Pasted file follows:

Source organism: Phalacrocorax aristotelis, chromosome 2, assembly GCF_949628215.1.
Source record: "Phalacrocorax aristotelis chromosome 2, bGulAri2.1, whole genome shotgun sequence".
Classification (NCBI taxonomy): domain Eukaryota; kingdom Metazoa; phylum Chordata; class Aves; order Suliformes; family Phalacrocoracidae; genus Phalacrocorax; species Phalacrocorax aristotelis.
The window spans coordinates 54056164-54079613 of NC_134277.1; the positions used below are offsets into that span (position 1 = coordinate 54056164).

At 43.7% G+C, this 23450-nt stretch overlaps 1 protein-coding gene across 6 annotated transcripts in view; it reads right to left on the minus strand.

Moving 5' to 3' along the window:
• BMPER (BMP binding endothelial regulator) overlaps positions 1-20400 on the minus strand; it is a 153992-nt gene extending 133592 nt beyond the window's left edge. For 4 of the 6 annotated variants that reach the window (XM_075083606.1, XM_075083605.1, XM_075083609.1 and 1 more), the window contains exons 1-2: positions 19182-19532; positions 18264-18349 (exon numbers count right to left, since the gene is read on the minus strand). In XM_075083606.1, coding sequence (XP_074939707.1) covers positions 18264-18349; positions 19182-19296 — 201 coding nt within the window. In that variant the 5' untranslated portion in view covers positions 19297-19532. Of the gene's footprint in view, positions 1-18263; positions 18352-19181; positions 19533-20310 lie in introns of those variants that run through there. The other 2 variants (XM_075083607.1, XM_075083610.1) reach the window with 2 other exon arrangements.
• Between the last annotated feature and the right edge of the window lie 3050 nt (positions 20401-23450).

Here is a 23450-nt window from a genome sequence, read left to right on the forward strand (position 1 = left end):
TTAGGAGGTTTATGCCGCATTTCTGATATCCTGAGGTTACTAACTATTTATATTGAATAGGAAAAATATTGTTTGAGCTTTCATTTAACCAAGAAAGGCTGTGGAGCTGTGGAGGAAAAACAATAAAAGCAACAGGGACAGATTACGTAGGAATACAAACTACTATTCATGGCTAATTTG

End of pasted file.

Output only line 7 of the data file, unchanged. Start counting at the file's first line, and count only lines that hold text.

• BMPER (BMP binding endothelial regulator) overlaps positions 1-20400 on the minus strand; it is a 153992-nt gene extending 133592 nt beyond the window's left edge. For 4 of the 6 annotated variants that reach the window (XM_075083606.1, XM_075083605.1, XM_075083609.1 and 1 more), the window contains exons 1-2: positions 19182-19532; positions 18264-18349 (exon numbers count right to left, since the gene is read on the minus strand). In XM_075083606.1, coding sequence (XP_074939707.1) covers positions 18264-18349; positions 19182-19296 — 201 coding nt within the window. In that variant the 5' untranslated portion in view covers positions 19297-19532. Of the gene's footprint in view, positions 1-18263; positions 18352-19181; positions 19533-20310 lie in introns of those variants that run through there. The other 2 variants (XM_075083607.1, XM_075083610.1) reach the window with 2 other exon arrangements.